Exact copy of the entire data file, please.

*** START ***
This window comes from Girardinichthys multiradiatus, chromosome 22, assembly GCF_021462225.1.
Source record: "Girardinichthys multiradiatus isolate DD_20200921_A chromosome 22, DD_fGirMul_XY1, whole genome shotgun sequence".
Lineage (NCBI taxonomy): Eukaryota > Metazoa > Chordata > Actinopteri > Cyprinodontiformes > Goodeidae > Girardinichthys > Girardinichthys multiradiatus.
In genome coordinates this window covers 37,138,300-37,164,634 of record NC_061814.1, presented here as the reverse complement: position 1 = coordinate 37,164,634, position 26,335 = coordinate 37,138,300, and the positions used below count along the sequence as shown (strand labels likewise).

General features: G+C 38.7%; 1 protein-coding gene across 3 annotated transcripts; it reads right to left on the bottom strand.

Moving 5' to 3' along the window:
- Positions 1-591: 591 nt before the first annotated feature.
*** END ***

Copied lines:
This window comes from Girardinichthys multiradiatus, chromosome 22, assembly GCF_021462225.1.
Source record: "Girardinichthys multiradiatus isolate DD_20200921_A chromosome 22, DD_fGirMul_XY1, whole genome shotgun sequence".
Lineage (NCBI taxonomy): Eukaryota > Metazoa > Chordata > Actinopteri > Cyprinodontiformes > Goodeidae > Girardinichthys > Girardinichthys multiradiatus.
In genome coordinates this window covers 37,138,300-37,164,634 of record NC_061814.1, presented here as the reverse complement: position 1 = coordinate 37,164,634, position 26,335 = coordinate 37,138,300, and the positions used below count along the sequence as shown (strand labels likewise).

General features: G+C 38.7%; 1 protein-coding gene across 3 annotated transcripts; it reads right to left on the bottom strand.

Moving 5' to 3' along the window:
- Positions 1-591: 591 nt before the first annotated feature.